U.S. House District 3 Democratic candidate Michael Ted Evans speaks during the Neshoba County Fair Wednesday, August 1, 2018.

NESHOBA COUNTY FAIR – State Rep. Mike Evans of Preston, the Democratic nominee for the open 3rd Congressional District U.S. House post, said Wednesday if he is elected in November “the Republican Party’s mafia of Rankin County” will no longer run the district.

Evans, a long-shot in the heavily Republican leaning district, took a calculated risk at the political speakings at the Neshoba County Fair of trying to pit the rest of the district against highly populous Rankin County, which is a Jackson suburb.

The Republican nominee in the 3rd District race, Michael Guest of Rankin County, who spoke after Evans, did not respond to his charges but instead talked about the importance of the elections nationally as Republicans struggle to maintain their majority in the U.S. House.

U.S. House District 3 candidate Michael Guest speaks at the Neshoba County Fair Wednesday, August 1, 2018.

“When you think about this race, it is just not my name and my opponent’s name on the ballot. More importantly what is on the ballot in November is our conservative principles and our conservative values,” Guest said on an unusually mild summer day under the tin-roofed pavilion for the annual political speaking that attracts political observers and media from throughout the state.

Guest said, a litany of items, such as “standing with our president, supporting his agenda is on the ballot in November.… Control of Congress is on the ballot in November.”

He cited the importance of cutting regulations and maintaining the Republican tax cuts as important issues that could be in jeopardy if Republicans do not maintain a majority.

U.S. Rep. Gregg Harper, who is not seeking re-election, speaks at the Neshoba County Fair Wednesday, August 1, 2018.

Guest and Evans are running in the only vacant U.S. House seat in the state. The incumbent, Gregg Harper, a Rankin County Republican, is retiring after holding the 3rd District post for 10 years.

At what appears to be his final Neshoba County speech, Harper said he is glad Guest will be succeeding him as the 3rd District U.S. House member and expressed frustration with Evans for saying that he did not look after the entire district. Harper said if Evans was so dissatisfied he should have run against him.

But Evans maintained that the entirety of the district, which stretches from east Mississippi where the Neshoba County Fair is located, to southwest Mississippi, has not benefitted in recent years.

“We are going to take care of y’all folks in Rankin County just like we take care of everybody else,” Evans said. “But the mafia down there will not run the 3rd Congressional District anymore. It is going to be fair to everybody and we will put things in all parts of the district.”

Guest, the district attorney for Rankin and Madison counties, defeated five other candidates to win the Republican nomination earlier this year and is considered a heavy favorite to win in November.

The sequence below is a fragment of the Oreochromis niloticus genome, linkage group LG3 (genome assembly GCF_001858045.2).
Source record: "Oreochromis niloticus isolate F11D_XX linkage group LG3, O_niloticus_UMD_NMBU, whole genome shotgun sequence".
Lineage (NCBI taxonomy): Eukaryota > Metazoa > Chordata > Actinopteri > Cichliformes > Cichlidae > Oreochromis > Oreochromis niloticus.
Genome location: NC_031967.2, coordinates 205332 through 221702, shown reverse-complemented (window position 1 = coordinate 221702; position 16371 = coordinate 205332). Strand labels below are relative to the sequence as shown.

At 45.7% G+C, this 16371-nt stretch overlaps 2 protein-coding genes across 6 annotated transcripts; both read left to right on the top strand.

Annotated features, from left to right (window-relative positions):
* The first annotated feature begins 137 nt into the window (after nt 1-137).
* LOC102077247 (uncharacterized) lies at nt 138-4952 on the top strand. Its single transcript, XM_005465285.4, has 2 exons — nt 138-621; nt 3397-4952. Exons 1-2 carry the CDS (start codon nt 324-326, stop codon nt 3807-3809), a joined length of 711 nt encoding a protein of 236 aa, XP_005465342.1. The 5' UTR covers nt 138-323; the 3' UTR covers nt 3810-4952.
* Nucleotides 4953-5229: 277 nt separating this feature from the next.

Audience members listen to politicians during the Neshoba County Fair Wednesday, August 1, 2018.

Talking to the Republican-dominated crowd at the fair, he said, “I am a lifelong conservative Republican. I believe in traditional family values. I believe in limited government. And I believe in protecting our constitutional rights.”

Evans, who has touted his rural roots and has highlighted his state legislative nickname of “Big Country,” touted himself as a conservative Democrat who is anti abortion and pro guns.

He also used the speech to take a shot at Lt. Gov. Tate Reeves and the widening of Lakeland Drive in Rankin County and the efforts to build a frontage road from Reeves neighborhood off Lakeland Drive to a nearby shopping mall.

He referred to the project as “tater tot expressway.”

One issue where there appeared to be a significant difference between the candidates was on immigration. Guest spoke of building a wall and securing the border. Evans also said securing the border is importance but said immigrants are important to the chicken growers and farmers throughout the district.

“I am for securing the border, I am for … getting things right so immigrants can become citizens,” he said.

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Bobby Harrison, Mississippi Today’s senior capitol reporter, covers politics, government and the Mississippi State Legislature. He also writes a weekly news analysis which is co-published in newspapers statewide. A native of Laurel, Bobby joined our team June 2018 after working for the North Mississippi Daily Journal in Tupelo since 1984. He is president of the Mississippi Capitol Press Corps Association and works with the Mississippi State University Stennis Institute to organize press luncheons. Bobby has a bachelor's in American Studies from the University of Southern Mississippi and has received multiple awards from the Mississippi Press Association, including the Bill Minor Best Investigative/In-depth Reporting and Best Commentary Column.